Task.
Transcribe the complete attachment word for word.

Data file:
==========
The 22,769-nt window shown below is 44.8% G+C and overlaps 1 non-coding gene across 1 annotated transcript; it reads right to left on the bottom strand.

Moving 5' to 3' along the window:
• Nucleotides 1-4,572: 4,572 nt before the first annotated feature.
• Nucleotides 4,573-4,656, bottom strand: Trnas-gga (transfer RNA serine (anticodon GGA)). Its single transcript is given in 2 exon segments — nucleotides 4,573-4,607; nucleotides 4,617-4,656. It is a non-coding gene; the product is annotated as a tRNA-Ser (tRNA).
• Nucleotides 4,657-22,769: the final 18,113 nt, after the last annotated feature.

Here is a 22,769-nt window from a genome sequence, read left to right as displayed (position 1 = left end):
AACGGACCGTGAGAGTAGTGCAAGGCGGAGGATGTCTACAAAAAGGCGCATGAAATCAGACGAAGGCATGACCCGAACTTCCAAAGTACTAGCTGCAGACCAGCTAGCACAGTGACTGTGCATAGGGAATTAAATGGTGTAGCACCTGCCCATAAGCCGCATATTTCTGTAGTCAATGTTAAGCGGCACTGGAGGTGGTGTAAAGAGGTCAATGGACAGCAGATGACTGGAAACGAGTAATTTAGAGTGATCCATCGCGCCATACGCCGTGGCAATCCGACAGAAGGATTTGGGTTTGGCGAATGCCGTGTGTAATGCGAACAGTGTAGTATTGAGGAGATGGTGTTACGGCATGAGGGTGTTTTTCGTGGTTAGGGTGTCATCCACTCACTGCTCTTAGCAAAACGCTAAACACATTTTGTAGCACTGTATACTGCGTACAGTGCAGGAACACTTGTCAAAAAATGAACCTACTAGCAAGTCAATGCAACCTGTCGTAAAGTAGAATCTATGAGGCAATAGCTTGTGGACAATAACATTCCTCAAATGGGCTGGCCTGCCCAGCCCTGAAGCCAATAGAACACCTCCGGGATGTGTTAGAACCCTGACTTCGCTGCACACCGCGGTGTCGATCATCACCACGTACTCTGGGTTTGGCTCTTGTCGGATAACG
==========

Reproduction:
The 22,769-nt window shown below is 44.8% G+C and overlaps 1 non-coding gene across 1 annotated transcript; it reads right to left on the bottom strand.

Moving 5' to 3' along the window:
• Nucleotides 1-4,572: 4,572 nt before the first annotated feature.
• Nucleotides 4,573-4,656, bottom strand: Trnas-gga (transfer RNA serine (anticodon GGA)). Its single transcript is given in 2 exon segments — nucleotides 4,573-4,607; nucleotides 4,617-4,656. It is a non-coding gene; the product is annotated as a tRNA-Ser (tRNA).
• Nucleotides 4,657-22,769: the final 18,113 nt, after the last annotated feature.

Here is a 22,769-nt window from a genome sequence, read left to right as displayed (position 1 = left end):
AACGGACCGTGAGAGTAGTGCAAGGCGGAGGATGTCTACAAAAAGGCGCATGAAATCAGACGAAGGCATGACCCGAACTTCCAAAGTACTAGCTGCAGACCAGCTAGCACAGTGACTGTGCATAGGGAATTAAATGGTGTAGCACCTGCCCATAAGCCGCATATTTCTGTAGTCAATGTTAAGCGGCACTGGAGGTGGTGTAAAGAGGTCAATGGACAGCAGATGACTGGAAACGAGTAATTTAGAGTGATCCATCGCGCCATACGCCGTGGCAATCCGACAGAAGGATTTGGGTTTGGCGAATGCCGTGTGTAATGCGAACAGTGTAGTATTGAGGAGATGGTGTTACGGCATGAGGGTGTTTTTCGTGGTTAGGGTGTCATCCACTCACTGCTCTTAGCAAAACGCTAAACACATTTTGTAGCACTGTATACTGCGTACAGTGCAGGAACACTTGTCAAAAAATGAACCTACTAGCAAGTCAATGCAACCTGTCGTAAAGTAGAATCTATGAGGCAATAGCTTGTGGACAATAACATTCCTCAAATGGGCTGGCCTGCCCAGCCCTGAAGCCAATAGAACACCTCCGGGATGTGTTAGAACCCTGACTTCGCTGCACACCGCGGTGTCGATCATCACCACGTACTCTGGGTTTGGCTCTTGTCGGATAACG